Archive: Issue No. 70, June 2003

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NEWS



Launch of New R100K Art Awards
by Paul Edmunds

The who's who of Cape Town's artworld - and several others I've never seen - assembled in the grounds of JCI's Cape Town office, in leafy Bishopscourt, on Tuesday May 27 for the launch of The Brett Kebble Art Awards.

I must admit to feeling a little out of place in my grubby denims, and was taken aback by the choice between an alcoholic and non-alcoholic cocktail at lunchtime. But nothing prepared me for the true gobsmacker: the amount of money offered by this prize. The whole affair, in fact, was quite surprising.

When confirming my attendance, the person on the 'phone would tell me nothing about the award. On my way there, I realised I'd never before had occasion to visit in Bishopscourt. On arrival I was shown into my parking spot up a long driveway, received a nametag and press pack and then nearly walked straight into a tall red caryatid.

The presence of Strijdom van der Merwe inside cleared that up for me - he had been commissioned to produce the works for the launch. I was lead through two wood-panelled rooms - hung incidentally with work by Irma Stern, Gerard Sekoto and others - into the garden behind. Here a crowd was already tucking into the fancy cocktail food born on silver trays by well-heeled waitrons. On the lawn beyond, a performance of sorts, involving a man in a rowing boat and several strands of coloured cord, was taking place.

Taking the microphone, full of funny quips, JCI Director and entrepreneur Brett Kebble described how he had chosen to sponsor the awards in his private capacity. The large sum he is offering, he explained, will serve to both uplift less-established artists and entice those better established who tend to shy away from entering such competitions.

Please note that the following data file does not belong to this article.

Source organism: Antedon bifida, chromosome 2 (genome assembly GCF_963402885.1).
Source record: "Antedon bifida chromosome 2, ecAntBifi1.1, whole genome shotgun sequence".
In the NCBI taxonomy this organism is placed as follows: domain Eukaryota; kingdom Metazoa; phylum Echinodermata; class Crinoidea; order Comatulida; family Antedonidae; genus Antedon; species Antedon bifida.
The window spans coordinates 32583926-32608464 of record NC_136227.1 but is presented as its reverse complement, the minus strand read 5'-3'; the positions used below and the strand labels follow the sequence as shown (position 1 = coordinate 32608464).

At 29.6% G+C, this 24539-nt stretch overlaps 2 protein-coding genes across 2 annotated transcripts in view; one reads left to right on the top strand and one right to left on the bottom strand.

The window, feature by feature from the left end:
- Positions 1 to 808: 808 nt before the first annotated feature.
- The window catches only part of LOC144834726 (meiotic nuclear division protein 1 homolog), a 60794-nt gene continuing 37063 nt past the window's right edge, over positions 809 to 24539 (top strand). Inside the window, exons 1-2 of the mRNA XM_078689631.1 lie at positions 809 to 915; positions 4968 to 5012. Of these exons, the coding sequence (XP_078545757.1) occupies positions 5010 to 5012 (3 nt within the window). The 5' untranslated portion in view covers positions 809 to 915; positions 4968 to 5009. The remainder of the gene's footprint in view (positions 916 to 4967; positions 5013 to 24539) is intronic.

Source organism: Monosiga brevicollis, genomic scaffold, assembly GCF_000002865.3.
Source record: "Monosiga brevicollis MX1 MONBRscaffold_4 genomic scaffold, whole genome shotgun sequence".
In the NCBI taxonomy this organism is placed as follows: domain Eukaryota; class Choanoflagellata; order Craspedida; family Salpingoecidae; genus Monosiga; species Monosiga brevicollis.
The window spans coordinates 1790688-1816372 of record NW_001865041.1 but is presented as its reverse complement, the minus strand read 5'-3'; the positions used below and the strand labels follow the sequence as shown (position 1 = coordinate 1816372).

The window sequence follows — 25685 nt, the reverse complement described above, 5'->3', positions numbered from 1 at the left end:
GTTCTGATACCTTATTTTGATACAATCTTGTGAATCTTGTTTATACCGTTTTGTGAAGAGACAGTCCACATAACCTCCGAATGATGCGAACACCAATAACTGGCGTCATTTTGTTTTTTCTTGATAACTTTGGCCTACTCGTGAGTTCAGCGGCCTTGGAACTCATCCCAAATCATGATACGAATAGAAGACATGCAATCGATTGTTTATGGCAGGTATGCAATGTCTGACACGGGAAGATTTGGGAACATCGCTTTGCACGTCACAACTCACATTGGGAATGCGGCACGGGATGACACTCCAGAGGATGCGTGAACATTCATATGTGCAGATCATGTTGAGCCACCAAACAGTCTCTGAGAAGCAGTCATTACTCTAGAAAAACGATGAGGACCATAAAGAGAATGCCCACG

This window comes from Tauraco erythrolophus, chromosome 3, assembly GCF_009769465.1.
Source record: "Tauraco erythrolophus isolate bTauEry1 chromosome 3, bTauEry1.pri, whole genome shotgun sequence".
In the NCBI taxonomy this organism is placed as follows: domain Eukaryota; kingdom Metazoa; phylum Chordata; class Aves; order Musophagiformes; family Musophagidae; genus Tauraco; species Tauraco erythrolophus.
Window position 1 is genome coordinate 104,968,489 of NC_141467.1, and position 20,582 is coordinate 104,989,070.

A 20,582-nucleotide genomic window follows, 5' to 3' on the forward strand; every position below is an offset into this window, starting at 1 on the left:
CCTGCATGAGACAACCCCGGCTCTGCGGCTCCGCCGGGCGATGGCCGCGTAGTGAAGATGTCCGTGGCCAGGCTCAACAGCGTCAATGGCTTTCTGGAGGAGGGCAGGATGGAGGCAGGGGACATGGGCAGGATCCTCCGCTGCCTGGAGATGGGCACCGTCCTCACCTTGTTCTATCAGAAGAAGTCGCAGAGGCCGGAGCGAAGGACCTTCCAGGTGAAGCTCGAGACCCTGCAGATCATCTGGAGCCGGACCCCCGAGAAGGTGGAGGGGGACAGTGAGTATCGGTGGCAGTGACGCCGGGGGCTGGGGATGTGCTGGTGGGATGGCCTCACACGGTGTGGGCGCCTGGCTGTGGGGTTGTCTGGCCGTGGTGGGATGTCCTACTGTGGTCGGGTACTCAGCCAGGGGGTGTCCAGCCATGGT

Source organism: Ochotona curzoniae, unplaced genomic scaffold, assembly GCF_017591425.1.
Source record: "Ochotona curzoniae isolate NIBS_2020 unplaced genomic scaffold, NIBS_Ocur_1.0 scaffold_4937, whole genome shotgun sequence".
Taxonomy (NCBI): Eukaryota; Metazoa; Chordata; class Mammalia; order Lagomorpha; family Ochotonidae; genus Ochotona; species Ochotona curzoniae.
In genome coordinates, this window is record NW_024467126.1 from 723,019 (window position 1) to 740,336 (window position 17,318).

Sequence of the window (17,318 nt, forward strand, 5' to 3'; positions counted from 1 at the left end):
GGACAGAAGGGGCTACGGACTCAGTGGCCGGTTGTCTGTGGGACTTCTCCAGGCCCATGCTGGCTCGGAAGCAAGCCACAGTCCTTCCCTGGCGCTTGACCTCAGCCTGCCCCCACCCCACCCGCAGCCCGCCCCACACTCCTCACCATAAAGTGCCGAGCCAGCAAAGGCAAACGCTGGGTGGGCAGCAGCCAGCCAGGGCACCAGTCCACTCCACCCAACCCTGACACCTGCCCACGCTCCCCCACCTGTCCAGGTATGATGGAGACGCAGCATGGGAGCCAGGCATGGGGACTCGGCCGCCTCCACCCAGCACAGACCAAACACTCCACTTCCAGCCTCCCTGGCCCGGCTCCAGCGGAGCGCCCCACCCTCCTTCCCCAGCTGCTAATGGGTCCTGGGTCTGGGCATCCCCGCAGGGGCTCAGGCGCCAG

Divided into six categories - Crafts, New Media, Painting and Mixed Media, Photography, Printmaking and Sculpture - the award will see the winner get R100 000 and runners-up in the remaining five categories will receive R30 000.

Justifying his 'controversial' inclusion of craft (detailed as "Ceramics and African crafts" on the entry form), he described it as being on par with other fine art production. This is clearly, and justifiably, a strategy for empowering black and possibly rural artists and crafters. He added that the competition would be based in Cape Town, as much to spread things around a bit as to serve as a replacement for the long-departed Cape Town Triennale.

Structured completely unlike the sadly missed FNB Vita Awards, and possibly a little more conservative in scope, the competition will culminate in an annual exhibition. It is to be curated by Richard Smith, a painter well-known as a former Sunday Times and Rand Daily Mail cartoonist.

The panel of judges for the first competition comprises painter and academic Penny Siopis, painter and photographer Zwelethu Mthethwa, art consultant Julia Meintjies and collector, critic and visual art advisor to Sasol and the Klein Karoo Nasionale Kunstefees Lucia Burger.

Entry will be by photograph or digital image, and finalists' work will be assembled for judging and exhibition. The first awards will be made on September 30 and entries close on July 28. SEE EXCHANGE.

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